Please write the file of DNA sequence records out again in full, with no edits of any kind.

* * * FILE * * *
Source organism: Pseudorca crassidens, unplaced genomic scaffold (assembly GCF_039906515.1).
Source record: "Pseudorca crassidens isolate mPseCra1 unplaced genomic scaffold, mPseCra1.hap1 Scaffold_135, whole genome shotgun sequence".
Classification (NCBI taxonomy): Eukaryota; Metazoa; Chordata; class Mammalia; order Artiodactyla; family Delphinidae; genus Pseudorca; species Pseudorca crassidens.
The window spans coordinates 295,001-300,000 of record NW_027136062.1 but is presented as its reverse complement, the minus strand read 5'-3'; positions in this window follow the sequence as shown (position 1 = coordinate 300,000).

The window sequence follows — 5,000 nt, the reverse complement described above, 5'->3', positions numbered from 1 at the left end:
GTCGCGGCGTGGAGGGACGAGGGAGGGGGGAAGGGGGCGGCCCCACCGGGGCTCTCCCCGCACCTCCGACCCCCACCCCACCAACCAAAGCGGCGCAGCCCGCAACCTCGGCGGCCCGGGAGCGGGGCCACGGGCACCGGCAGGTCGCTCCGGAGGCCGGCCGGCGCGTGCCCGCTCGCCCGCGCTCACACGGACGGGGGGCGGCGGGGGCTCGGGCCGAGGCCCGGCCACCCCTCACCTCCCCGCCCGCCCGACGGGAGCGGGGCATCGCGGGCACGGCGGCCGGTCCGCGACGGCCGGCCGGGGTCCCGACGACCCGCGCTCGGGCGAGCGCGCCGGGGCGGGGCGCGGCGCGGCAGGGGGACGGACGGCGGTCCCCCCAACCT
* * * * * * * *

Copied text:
Source organism: Pseudorca crassidens, unplaced genomic scaffold (assembly GCF_039906515.1).
Source record: "Pseudorca crassidens isolate mPseCra1 unplaced genomic scaffold, mPseCra1.hap1 Scaffold_135, whole genome shotgun sequence".
Classification (NCBI taxonomy): Eukaryota; Metazoa; Chordata; class Mammalia; order Artiodactyla; family Delphinidae; genus Pseudorca; species Pseudorca crassidens.
The window spans coordinates 295,001-300,000 of record NW_027136062.1 but is presented as its reverse complement, the minus strand read 5'-3'; positions in this window follow the sequence as shown (position 1 = coordinate 300,000).

The window sequence follows — 5,000 nt, the reverse complement described above, 5'->3', positions numbered from 1 at the left end:
GTCGCGGCGTGGAGGGACGAGGGAGGGGGGAAGGGGGCGGCCCCACCGGGGCTCTCCCCGCACCTCCGACCCCCACCCCACCAACCAAAGCGGCGCAGCCCGCAACCTCGGCGGCCCGGGAGCGGGGCCACGGGCACCGGCAGGTCGCTCCGGAGGCCGGCCGGCGCGTGCCCGCTCGCCCGCGCTCACACGGACGGGGGGCGGCGGGGGCTCGGGCCGAGGCCCGGCCACCCCTCACCTCCCCGCCCGCCCGACGGGAGCGGGGCATCGCGGGCACGGCGGCCGGTCCGCGACGGCCGGCCGGGGTCCCGACGACCCGCGCTCGGGCGAGCGCGCCGGGGCGGGGCGCGGCGCGGCAGGGGGACGGACGGCGGTCCCCCCAACCT